Encyclopedia of Geropsychology

2017 Edition
| Editors: Nancy A. Pachana

Depression in Later Life

  • Geir SelbaekEmail author
  • Tom Borza
Reference work entry
DOI: https://doi.org/10.1007/978-981-287-082-7_94


The term depression can have different meanings. It can be regarded as a “symptom” (low mood), a “syndrome” (a set of symptoms with various definitions), or as a medically defined diagnosis according to a classification system. Depressive symptoms can be viewed dimensionally, from more or less normal reactions to pathologically severe depressive symptoms. The symptoms occur on a continuum of severity from mild reactions to complete disablement. The classification systems have traditionally viewed depressive symptoms and depression categorically (Baldwin 2014).

There is no defined biomarker for depression; the diagnosis is based on a clinical interview, observation, and supplemental information from relatives and caregivers. A diagnosis of depression is made according to two main classification systems: the American Psychiatric Association’s Diagnostic and Statistical Manual, Fifth Edition (DSM-5), or the International Classification of Diseases, Tenth Revision (ICD-10). To...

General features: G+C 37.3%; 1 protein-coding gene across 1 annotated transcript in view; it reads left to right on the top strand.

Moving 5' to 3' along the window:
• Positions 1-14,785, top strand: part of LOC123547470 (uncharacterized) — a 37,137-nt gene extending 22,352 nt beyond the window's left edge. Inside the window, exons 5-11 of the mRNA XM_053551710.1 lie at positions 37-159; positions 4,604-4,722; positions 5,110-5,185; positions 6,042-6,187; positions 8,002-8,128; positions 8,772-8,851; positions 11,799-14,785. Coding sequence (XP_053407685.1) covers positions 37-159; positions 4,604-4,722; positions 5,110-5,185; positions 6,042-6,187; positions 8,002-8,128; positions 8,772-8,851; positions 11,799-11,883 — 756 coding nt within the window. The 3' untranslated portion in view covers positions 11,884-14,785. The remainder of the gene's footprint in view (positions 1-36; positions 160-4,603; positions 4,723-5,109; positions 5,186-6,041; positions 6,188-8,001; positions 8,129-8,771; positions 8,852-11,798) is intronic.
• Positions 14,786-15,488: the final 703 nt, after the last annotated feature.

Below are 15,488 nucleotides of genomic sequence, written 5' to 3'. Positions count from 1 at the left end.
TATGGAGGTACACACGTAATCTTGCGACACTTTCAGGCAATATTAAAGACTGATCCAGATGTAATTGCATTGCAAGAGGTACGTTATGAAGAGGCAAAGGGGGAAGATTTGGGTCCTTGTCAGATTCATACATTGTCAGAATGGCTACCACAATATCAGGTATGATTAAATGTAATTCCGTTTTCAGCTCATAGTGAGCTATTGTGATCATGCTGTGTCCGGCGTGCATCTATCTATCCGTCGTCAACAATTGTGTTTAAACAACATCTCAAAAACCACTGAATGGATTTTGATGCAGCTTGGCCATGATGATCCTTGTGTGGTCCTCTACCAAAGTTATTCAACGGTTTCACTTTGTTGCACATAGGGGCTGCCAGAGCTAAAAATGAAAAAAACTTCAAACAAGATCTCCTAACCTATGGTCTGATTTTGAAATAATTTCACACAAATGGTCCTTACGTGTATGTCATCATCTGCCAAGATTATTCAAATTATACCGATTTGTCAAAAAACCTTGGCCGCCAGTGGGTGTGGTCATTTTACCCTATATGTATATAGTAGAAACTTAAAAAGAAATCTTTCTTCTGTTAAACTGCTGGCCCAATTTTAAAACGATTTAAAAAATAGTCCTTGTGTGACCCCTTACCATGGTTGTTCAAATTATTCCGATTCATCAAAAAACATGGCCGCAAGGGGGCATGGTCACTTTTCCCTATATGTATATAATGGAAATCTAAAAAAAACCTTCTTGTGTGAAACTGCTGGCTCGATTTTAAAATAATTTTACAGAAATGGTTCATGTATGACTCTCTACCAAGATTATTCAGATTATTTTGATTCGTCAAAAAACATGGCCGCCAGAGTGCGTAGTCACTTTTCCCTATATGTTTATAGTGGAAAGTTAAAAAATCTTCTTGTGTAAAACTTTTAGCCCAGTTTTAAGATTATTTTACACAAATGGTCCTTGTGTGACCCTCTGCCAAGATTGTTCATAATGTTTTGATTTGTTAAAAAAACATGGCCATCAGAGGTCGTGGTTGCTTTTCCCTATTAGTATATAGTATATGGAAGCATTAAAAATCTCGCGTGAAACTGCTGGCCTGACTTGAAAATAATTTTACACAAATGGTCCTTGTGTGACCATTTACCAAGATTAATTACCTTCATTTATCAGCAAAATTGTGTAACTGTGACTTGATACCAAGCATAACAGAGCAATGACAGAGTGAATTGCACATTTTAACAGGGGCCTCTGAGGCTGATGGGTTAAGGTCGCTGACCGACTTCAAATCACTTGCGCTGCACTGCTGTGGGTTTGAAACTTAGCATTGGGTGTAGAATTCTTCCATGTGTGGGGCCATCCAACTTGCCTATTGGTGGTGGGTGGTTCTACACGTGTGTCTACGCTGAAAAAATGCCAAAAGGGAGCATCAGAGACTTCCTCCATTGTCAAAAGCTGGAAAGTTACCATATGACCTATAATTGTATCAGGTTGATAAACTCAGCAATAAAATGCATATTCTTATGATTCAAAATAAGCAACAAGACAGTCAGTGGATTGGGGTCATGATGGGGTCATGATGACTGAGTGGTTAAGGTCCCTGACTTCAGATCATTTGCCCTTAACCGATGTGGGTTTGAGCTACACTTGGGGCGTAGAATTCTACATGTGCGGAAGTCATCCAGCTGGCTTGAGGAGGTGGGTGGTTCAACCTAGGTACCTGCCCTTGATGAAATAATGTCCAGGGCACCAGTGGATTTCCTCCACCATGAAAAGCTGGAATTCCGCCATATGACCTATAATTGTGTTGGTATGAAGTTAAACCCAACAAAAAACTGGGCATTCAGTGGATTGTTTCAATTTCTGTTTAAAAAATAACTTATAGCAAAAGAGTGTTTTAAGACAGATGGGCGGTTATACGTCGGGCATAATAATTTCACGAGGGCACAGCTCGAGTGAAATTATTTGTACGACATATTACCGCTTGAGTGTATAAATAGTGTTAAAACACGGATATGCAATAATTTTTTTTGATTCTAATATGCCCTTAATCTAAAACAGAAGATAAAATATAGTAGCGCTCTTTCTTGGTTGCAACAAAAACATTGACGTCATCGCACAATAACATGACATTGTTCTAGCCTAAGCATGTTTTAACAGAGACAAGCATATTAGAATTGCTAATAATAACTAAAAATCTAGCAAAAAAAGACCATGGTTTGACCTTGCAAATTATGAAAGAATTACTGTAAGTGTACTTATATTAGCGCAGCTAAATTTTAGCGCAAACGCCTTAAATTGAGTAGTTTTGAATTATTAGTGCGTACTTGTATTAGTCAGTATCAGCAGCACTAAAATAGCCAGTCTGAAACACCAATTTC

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Copyright information

© Springer Science+Business Media Singapore 2017

Authors and Affiliations

  1. 1.National Norwegian Advisory Unit on Ageing and Health, Vestfold Hospital Trust and Oslo University HospitalOsloNorway
  2. 2.Centre for Old Age Psychiatric Research, Innlandet Hospital TrustOsloNorway